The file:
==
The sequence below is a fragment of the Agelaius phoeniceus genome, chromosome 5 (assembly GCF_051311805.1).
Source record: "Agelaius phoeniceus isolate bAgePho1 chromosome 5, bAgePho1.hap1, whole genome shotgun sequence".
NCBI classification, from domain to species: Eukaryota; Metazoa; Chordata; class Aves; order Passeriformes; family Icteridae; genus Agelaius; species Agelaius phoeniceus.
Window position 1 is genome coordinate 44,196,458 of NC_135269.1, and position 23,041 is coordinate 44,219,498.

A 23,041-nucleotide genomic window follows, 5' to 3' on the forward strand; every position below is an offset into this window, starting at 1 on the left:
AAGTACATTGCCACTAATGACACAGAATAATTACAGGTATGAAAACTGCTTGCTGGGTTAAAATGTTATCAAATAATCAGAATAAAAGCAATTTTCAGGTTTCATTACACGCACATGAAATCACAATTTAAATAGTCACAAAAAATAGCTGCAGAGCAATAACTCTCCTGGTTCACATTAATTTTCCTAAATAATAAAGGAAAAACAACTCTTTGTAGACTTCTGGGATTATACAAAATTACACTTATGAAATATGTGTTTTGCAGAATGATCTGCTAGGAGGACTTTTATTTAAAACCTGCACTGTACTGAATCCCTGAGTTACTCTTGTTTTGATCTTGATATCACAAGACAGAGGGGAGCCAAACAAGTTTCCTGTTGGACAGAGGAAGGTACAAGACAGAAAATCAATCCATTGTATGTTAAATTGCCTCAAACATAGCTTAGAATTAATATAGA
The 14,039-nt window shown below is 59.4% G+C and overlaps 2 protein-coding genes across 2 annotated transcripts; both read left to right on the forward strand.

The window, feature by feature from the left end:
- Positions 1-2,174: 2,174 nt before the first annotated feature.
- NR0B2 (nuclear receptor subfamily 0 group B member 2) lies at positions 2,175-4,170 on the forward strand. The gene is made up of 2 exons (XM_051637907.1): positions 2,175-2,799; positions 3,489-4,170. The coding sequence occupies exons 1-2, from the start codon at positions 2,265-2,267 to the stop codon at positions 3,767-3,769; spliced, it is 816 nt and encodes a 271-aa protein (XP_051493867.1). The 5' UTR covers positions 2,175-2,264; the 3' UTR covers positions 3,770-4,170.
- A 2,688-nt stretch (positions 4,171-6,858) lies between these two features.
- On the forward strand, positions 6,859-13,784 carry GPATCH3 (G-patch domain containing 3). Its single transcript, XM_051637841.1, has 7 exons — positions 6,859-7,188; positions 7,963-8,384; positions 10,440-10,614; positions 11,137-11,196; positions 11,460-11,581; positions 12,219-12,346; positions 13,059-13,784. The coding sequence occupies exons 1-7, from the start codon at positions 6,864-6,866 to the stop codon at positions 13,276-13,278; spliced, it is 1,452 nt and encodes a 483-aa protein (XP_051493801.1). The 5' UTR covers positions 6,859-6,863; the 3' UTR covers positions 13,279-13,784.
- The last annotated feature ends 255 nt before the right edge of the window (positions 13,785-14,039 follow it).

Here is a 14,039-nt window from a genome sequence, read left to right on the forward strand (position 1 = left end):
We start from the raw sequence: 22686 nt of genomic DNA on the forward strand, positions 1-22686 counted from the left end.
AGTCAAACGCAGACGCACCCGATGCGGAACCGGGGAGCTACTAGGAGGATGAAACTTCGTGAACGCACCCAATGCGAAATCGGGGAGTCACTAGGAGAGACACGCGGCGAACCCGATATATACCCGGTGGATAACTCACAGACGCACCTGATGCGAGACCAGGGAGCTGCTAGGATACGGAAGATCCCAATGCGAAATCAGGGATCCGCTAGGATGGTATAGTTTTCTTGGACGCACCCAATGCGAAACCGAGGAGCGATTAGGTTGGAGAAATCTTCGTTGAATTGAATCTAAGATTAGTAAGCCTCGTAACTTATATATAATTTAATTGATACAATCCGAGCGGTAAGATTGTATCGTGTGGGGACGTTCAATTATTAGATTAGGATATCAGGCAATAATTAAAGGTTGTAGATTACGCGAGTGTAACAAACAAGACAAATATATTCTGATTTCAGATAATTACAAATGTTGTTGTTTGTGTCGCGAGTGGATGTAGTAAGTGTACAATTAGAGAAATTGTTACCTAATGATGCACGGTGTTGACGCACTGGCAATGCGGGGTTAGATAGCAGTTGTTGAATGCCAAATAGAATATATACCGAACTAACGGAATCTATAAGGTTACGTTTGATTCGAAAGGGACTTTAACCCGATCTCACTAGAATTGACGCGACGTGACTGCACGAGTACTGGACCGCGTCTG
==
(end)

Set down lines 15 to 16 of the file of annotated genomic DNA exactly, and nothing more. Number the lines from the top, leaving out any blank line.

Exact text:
We start from the raw sequence: 22686 nt of genomic DNA on the forward strand, positions 1-22686 counted from the left end.
AGTCAAACGCAGACGCACCCGATGCGGAACCGGGGAGCTACTAGGAGGATGAAACTTCGTGAACGCACCCAATGCGAAATCGGGGAGTCACTAGGAGAGACACGCGGCGAACCCGATATATACCCGGTGGATAACTCACAGACGCACCTGATGCGAGACCAGGGAGCTGCTAGGATACGGAAGATCCCAATGCGAAATCAGGGATCCGCTAGGATGGTATAGTTTTCTTGGACGCACCCAATGCGAAACCGAGGAGCGATTAGGTTGGAGAAATCTTCGTTGAATTGAATCTAAGATTAGTAAGCCTCGTAACTTATATATAATTTAATTGATACAATCCGAGCGGTAAGATTGTATCGTGTGGGGACGTTCAATTATTAGATTAGGATATCAGGCAATAATTAAAGGTTGTAGATTACGCGAGTGTAACAAACAAGACAAATATATTCTGATTTCAGATAATTACAAATGTTGTTGTTTGTGTCGCGAGTGGATGTAGTAAGTGTACAATTAGAGAAATTGTTACCTAATGATGCACGGTGTTGACGCACTGGCAATGCGGGGTTAGATAGCAGTTGTTGAATGCCAAATAGAATATATACCGAACTAACGGAATCTATAAGGTTACGTTTGATTCGAAAGGGACTTTAACCCGATCTCACTAGAATTGACGCGACGTGACTGCACGAGTACTGGACCGCGTCTG